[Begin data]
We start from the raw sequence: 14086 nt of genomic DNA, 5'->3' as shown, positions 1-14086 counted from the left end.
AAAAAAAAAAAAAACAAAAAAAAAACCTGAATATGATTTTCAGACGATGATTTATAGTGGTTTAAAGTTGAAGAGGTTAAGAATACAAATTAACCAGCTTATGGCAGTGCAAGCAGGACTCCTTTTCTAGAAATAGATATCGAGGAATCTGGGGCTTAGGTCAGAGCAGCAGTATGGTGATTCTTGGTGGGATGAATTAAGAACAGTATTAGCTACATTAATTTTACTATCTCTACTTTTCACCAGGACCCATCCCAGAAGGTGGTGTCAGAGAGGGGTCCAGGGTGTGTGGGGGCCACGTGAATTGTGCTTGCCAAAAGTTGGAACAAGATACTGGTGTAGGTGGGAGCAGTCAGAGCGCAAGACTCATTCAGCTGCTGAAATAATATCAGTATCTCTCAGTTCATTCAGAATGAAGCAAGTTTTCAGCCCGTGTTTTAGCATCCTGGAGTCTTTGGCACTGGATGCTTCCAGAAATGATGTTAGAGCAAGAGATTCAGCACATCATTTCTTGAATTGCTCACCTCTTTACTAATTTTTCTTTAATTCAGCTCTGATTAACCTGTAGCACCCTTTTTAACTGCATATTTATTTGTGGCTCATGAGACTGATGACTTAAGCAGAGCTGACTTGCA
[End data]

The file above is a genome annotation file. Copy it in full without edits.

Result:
We start from the raw sequence: 14086 nt of genomic DNA, 5'->3' as shown, positions 1-14086 counted from the left end.
AAAAAAAAAAAAAACAAAAAAAAAACCTGAATATGATTTTCAGACGATGATTTATAGTGGTTTAAAGTTGAAGAGGTTAAGAATACAAATTAACCAGCTTATGGCAGTGCAAGCAGGACTCCTTTTCTAGAAATAGATATCGAGGAATCTGGGGCTTAGGTCAGAGCAGCAGTATGGTGATTCTTGGTGGGATGAATTAAGAACAGTATTAGCTACATTAATTTTACTATCTCTACTTTTCACCAGGACCCATCCCAGAAGGTGGTGTCAGAGAGGGGTCCAGGGTGTGTGGGGGCCACGTGAATTGTGCTTGCCAAAAGTTGGAACAAGATACTGGTGTAGGTGGGAGCAGTCAGAGCGCAAGACTCATTCAGCTGCTGAAATAATATCAGTATCTCTCAGTTCATTCAGAATGAAGCAAGTTTTCAGCCCGTGTTTTAGCATCCTGGAGTCTTTGGCACTGGATGCTTCCAGAAATGATGTTAGAGCAAGAGATTCAGCACATCATTTCTTGAATTGCTCACCTCTTTACTAATTTTTCTTTAATTCAGCTCTGATTAACCTGTAGCACCCTTTTTAACTGCATATTTATTTGTGGCTCATGAGACTGATGACTTAAGCAGAGCTGACTTGCA